Monastic schools need English teachers

Monastic education is changing. It should. Times have changed and so have circumstances and demands of education whether it is secular or traditional. Monastic education is no more all discipline and rote learning that it used to be. With inclusion of modern curricula, months and years of meditation on the secluded mountains is fast becoming out of fashion.

We had it good when we were a closed society. Such traditional systems worked wonderfully indeed. But we have moved on since. And here we find ourselves dazzled with choices to make. What do we do?

Buddhism is fast becoming a popular philosophy. More and more people from non-Buddhist countries are embracing it because of non-divisive and nonviolent messages that it propagates. At the heart of Buddhism lie the all too rare messages of equality, compassion and non-interference. It is because of this that a Buddhist society like ours is compelled to adapt to the changes confronting us today. Somehow, even as we wish not to be, we become the ultimate source and masters of Buddhist wisdom and experience. When the world beyond seek our interpretation of the essence and depth of the philosophy itself, we could do better not to stutter and falter.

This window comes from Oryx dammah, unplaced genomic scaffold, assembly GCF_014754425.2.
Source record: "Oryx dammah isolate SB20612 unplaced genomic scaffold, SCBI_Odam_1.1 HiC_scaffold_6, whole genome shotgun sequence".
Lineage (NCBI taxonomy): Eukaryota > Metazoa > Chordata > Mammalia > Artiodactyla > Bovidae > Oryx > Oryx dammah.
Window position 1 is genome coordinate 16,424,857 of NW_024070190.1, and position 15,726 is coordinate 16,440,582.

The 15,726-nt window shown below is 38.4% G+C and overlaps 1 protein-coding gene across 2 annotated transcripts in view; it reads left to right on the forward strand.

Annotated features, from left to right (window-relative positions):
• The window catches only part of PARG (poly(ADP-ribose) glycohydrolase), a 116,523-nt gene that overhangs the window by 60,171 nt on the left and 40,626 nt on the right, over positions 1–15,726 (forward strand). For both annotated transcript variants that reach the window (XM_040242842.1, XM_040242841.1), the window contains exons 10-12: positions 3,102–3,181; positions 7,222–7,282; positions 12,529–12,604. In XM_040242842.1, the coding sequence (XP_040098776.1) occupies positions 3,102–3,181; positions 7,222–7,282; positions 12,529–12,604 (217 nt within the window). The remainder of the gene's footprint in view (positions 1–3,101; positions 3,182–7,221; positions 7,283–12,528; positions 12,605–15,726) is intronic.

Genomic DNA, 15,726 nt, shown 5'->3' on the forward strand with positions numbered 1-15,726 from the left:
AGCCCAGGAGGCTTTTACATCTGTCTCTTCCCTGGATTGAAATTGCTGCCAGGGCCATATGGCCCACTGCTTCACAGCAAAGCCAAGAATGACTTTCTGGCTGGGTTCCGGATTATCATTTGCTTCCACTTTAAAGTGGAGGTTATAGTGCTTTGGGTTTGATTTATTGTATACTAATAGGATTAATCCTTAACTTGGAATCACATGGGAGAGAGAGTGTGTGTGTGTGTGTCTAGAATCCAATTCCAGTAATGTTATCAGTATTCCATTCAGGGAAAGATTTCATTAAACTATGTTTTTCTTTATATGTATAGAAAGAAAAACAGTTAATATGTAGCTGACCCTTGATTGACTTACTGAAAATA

But our monastic schools today are facing serious shortage of English teachers. The 388-something monastic schools in the country need about 80 English teachers. Why is there a shortage of English teachers is not very hard to figure. Where does monastic education really belong? Annual Education Statistics include monastic education under the whole education system in the country, yet it is vastly outside its purview. Deploying teachers to monastic schools thus presents itself as a problem.

English and Language curricula are important in monastic education just as they are in secular tradition. What potential they have to give us is to discover and delve deep into the repositories of other rich and sublime traditions. Some might call it the benefit of comparative study. Our traditional monastic education has that much space to grow and perfect.

We know where the missing link is. How the deployment of English teachers in monastic schools should be done is upon Ministry of Education (MoE) and Zhung Dratshang to work out. If education cannot be fair, nothing can be. Everyone, wherever they are and however they are dressed, is equally deserving of the same right as the next person.

A way must be worked out to deploy permanent English teachers to monastic schools. How resourcefully and sustainably it is to be done is upon MoE and Zhung Dratshang.

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